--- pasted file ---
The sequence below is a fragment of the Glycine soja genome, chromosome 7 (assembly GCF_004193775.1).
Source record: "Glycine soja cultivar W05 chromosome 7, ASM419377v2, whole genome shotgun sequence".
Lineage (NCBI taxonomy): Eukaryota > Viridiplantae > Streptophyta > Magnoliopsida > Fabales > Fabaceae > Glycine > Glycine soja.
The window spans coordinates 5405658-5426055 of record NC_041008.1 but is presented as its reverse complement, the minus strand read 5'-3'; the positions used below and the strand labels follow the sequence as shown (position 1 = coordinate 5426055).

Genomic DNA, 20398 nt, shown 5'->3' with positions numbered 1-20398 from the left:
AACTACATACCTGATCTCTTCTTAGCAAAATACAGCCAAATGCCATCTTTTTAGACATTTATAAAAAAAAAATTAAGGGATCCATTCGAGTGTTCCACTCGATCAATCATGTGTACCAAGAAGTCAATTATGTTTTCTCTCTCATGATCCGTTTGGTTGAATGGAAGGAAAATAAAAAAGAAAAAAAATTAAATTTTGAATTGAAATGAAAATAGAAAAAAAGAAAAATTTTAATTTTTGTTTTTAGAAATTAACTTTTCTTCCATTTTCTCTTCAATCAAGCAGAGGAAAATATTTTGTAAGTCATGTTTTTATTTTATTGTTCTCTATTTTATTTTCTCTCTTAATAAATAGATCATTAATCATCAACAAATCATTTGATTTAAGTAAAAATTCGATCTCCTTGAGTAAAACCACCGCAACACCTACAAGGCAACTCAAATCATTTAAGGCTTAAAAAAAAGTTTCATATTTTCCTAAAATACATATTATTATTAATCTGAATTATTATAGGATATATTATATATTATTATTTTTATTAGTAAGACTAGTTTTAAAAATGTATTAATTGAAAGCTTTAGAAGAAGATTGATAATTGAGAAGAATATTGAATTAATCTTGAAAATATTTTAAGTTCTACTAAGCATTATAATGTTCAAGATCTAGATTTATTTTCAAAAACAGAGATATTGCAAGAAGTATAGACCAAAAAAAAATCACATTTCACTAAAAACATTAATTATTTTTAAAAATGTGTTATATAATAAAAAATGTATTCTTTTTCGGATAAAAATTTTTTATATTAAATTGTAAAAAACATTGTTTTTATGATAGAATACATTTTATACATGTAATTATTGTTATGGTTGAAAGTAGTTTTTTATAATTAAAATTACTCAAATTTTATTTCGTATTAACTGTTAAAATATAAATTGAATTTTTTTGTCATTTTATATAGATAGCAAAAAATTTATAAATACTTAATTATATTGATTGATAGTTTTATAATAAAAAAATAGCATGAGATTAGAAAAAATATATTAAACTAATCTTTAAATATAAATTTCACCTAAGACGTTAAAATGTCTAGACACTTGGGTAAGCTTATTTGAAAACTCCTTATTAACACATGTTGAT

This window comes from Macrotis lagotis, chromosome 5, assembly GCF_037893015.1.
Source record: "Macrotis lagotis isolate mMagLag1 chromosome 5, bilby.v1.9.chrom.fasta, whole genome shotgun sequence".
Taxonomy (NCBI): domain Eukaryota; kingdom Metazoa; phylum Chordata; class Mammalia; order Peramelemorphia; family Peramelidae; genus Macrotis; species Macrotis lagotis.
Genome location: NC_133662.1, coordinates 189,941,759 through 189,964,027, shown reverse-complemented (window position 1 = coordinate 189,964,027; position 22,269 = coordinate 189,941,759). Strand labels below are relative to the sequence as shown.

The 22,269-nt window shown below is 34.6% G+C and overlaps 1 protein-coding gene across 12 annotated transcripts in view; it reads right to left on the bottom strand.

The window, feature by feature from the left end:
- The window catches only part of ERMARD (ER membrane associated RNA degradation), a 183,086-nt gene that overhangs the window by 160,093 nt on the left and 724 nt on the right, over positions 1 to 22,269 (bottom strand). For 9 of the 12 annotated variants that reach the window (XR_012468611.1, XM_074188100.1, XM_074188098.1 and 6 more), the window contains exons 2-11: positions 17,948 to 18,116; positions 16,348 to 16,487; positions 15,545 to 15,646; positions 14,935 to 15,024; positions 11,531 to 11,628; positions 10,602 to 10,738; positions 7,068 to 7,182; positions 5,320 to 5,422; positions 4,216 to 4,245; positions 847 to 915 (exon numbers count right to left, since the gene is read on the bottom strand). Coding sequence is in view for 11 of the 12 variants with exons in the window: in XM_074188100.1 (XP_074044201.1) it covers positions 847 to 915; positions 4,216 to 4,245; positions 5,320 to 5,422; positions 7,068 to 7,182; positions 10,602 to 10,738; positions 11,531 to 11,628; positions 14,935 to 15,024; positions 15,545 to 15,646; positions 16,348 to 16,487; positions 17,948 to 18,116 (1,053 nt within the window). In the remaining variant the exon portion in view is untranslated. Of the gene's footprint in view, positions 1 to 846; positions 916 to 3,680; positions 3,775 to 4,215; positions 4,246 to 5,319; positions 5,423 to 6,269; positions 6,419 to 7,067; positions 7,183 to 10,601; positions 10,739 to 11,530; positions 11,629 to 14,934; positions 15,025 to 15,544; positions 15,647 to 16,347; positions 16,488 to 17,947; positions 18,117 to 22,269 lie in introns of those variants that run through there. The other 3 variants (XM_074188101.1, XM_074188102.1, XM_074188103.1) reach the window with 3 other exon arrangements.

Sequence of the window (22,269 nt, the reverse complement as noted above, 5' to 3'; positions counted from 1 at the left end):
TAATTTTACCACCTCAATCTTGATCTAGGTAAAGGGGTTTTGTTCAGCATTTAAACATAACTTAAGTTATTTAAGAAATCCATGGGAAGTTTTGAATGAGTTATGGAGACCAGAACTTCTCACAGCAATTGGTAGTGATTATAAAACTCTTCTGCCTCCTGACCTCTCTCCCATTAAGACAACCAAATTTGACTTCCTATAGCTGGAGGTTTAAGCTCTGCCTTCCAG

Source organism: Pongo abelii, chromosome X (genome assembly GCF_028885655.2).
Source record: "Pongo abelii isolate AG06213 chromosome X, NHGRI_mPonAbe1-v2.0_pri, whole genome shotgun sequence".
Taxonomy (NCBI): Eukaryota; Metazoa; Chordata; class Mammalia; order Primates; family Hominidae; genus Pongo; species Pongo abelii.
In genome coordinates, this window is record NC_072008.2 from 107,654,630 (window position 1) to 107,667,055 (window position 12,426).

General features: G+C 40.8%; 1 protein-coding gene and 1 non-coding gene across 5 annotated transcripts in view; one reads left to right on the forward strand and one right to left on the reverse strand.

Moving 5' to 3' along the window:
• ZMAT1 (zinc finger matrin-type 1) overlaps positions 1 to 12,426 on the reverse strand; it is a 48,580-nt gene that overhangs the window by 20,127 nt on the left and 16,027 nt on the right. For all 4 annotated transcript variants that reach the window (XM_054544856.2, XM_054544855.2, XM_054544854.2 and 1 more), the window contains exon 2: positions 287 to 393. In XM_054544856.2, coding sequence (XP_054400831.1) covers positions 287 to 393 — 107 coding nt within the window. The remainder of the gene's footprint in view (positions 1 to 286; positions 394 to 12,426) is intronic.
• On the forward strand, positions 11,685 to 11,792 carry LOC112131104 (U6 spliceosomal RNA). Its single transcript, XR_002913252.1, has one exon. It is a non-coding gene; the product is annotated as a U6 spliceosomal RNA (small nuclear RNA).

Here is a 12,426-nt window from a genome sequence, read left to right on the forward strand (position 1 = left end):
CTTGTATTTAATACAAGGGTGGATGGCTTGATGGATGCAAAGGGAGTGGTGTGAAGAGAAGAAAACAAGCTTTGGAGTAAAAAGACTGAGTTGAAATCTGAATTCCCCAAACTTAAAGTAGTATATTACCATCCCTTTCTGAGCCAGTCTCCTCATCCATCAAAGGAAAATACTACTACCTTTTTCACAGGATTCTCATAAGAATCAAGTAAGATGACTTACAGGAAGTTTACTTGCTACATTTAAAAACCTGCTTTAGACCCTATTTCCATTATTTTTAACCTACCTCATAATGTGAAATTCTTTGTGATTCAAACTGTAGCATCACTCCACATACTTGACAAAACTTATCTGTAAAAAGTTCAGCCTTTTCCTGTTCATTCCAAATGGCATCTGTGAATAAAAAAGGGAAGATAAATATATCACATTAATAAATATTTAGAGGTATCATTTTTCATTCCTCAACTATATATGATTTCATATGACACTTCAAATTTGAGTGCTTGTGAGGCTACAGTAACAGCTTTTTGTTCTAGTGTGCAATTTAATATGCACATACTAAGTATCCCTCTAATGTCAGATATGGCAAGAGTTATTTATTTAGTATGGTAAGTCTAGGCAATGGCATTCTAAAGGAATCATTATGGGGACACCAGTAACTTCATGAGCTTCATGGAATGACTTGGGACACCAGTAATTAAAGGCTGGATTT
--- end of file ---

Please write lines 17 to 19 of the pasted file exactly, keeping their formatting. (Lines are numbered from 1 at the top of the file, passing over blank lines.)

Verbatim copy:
Source record: "Pongo abelii isolate AG06213 chromosome X, NHGRI_mPonAbe1-v2.0_pri, whole genome shotgun sequence".
Taxonomy (NCBI): Eukaryota; Metazoa; Chordata; class Mammalia; order Primates; family Hominidae; genus Pongo; species Pongo abelii.
In genome coordinates, this window is record NC_072008.2 from 107,654,630 (window position 1) to 107,667,055 (window position 12,426).